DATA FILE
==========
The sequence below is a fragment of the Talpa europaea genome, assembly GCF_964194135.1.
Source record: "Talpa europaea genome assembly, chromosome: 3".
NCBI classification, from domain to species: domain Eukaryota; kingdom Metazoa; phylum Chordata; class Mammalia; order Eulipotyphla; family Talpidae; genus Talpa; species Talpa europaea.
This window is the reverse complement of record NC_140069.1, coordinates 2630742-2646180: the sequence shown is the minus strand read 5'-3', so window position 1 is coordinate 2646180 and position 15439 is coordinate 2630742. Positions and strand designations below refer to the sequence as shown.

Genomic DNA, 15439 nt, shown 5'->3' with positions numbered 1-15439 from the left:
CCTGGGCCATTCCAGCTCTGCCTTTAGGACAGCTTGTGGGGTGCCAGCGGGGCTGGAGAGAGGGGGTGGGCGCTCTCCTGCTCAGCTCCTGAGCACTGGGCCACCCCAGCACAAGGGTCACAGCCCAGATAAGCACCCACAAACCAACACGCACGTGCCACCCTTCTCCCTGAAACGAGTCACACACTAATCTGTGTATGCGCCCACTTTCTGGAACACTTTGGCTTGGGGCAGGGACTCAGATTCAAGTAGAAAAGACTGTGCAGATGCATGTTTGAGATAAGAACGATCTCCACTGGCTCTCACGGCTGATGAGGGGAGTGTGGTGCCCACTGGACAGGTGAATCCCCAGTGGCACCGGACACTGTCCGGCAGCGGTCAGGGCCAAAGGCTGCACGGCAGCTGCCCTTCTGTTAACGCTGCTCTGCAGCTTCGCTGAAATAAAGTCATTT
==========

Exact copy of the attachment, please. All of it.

The sequence below is a fragment of the Talpa europaea genome, assembly GCF_964194135.1.
Source record: "Talpa europaea genome assembly, chromosome: 3".
NCBI classification, from domain to species: domain Eukaryota; kingdom Metazoa; phylum Chordata; class Mammalia; order Eulipotyphla; family Talpidae; genus Talpa; species Talpa europaea.
This window is the reverse complement of record NC_140069.1, coordinates 2630742-2646180: the sequence shown is the minus strand read 5'-3', so window position 1 is coordinate 2646180 and position 15439 is coordinate 2630742. Positions and strand designations below refer to the sequence as shown.

Genomic DNA, 15439 nt, shown 5'->3' with positions numbered 1-15439 from the left:
CCTGGGCCATTCCAGCTCTGCCTTTAGGACAGCTTGTGGGGTGCCAGCGGGGCTGGAGAGAGGGGGTGGGCGCTCTCCTGCTCAGCTCCTGAGCACTGGGCCACCCCAGCACAAGGGTCACAGCCCAGATAAGCACCCACAAACCAACACGCACGTGCCACCCTTCTCCCTGAAACGAGTCACACACTAATCTGTGTATGCGCCCACTTTCTGGAACACTTTGGCTTGGGGCAGGGACTCAGATTCAAGTAGAAAAGACTGTGCAGATGCATGTTTGAGATAAGAACGATCTCCACTGGCTCTCACGGCTGATGAGGGGAGTGTGGTGCCCACTGGACAGGTGAATCCCCAGTGGCACCGGACACTGTCCGGCAGCGGTCAGGGCCAAAGGCTGCACGGCAGCTGCCCTTCTGTTAACGCTGCTCTGCAGCTTCGCTGAAATAAAGTCATTT